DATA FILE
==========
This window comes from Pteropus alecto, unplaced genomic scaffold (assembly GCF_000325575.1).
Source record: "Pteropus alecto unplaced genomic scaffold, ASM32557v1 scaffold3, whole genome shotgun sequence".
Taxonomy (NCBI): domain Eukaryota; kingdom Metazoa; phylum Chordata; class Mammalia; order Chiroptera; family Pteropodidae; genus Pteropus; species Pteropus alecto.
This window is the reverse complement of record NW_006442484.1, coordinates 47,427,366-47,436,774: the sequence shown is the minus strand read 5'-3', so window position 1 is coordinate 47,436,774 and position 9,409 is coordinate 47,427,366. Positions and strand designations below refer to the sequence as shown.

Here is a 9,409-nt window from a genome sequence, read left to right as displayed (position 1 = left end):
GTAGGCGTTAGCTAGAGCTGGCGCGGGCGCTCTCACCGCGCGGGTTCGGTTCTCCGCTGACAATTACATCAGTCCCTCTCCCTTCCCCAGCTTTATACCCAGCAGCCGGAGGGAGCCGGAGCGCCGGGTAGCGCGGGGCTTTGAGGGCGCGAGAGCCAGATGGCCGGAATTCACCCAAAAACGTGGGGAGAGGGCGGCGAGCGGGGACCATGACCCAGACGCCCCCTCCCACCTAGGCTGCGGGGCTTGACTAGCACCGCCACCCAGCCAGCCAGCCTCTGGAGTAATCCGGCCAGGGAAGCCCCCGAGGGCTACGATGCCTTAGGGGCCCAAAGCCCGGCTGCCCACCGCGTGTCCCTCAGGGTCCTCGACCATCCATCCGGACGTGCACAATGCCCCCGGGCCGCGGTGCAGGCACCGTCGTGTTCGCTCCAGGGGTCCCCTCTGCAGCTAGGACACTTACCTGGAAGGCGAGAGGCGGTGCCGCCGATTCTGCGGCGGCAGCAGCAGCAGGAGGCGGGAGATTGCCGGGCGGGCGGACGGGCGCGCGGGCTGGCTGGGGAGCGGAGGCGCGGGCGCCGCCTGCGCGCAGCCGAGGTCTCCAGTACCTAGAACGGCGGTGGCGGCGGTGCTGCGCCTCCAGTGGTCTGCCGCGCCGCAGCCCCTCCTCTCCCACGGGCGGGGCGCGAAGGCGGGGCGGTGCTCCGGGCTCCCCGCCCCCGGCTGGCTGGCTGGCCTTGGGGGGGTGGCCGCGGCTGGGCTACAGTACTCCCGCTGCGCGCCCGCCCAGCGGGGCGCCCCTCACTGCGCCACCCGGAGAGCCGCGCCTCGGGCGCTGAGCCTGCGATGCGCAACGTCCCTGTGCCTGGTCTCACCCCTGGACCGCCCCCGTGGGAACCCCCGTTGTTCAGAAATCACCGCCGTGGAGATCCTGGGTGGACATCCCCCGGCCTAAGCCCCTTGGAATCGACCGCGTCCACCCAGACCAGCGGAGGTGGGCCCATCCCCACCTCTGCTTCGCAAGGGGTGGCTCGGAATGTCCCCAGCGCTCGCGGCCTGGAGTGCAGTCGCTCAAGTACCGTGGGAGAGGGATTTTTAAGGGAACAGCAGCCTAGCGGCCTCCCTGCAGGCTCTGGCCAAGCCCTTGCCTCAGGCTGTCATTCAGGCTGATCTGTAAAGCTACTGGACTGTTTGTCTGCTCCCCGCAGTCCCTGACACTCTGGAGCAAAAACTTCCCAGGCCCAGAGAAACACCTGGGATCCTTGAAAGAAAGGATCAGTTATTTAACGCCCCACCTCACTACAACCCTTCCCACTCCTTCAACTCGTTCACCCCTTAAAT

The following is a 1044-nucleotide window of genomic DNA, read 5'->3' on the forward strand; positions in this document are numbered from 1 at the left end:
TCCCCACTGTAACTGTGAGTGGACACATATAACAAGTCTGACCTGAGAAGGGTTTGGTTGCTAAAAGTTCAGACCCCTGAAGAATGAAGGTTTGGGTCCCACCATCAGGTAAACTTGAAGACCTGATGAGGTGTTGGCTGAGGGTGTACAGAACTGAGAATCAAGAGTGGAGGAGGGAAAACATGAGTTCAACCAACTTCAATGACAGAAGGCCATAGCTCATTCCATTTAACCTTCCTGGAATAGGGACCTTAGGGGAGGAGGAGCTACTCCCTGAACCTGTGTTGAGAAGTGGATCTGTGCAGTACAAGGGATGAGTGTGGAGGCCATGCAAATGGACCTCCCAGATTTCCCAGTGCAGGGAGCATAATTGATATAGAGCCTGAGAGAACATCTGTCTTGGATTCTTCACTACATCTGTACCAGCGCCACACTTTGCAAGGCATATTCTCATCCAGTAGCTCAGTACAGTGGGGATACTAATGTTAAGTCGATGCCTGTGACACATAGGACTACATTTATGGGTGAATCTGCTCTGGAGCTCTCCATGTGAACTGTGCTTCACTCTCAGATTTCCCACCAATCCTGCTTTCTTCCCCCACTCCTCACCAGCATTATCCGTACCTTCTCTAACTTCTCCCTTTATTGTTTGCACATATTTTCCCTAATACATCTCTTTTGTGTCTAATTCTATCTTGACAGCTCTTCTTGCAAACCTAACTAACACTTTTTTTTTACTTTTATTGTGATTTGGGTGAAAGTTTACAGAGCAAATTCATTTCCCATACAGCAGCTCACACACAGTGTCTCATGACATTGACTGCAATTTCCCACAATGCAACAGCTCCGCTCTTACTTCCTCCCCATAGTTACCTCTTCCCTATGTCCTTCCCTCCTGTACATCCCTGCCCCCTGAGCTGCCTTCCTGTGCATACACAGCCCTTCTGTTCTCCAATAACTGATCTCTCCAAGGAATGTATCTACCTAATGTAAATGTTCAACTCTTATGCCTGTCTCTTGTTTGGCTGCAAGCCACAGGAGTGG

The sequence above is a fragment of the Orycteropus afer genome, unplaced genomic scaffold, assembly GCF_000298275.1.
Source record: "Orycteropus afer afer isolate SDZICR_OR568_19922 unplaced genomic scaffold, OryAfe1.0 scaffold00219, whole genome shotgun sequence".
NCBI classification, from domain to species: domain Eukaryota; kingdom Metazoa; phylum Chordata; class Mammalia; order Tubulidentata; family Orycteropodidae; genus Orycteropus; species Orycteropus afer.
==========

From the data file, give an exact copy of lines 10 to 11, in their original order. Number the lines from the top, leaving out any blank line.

Source record: "Orycteropus afer afer isolate SDZICR_OR568_19922 unplaced genomic scaffold, OryAfe1.0 scaffold00219, whole genome shotgun sequence".
NCBI classification, from domain to species: domain Eukaryota; kingdom Metazoa; phylum Chordata; class Mammalia; order Tubulidentata; family Orycteropodidae; genus Orycteropus; species Orycteropus afer.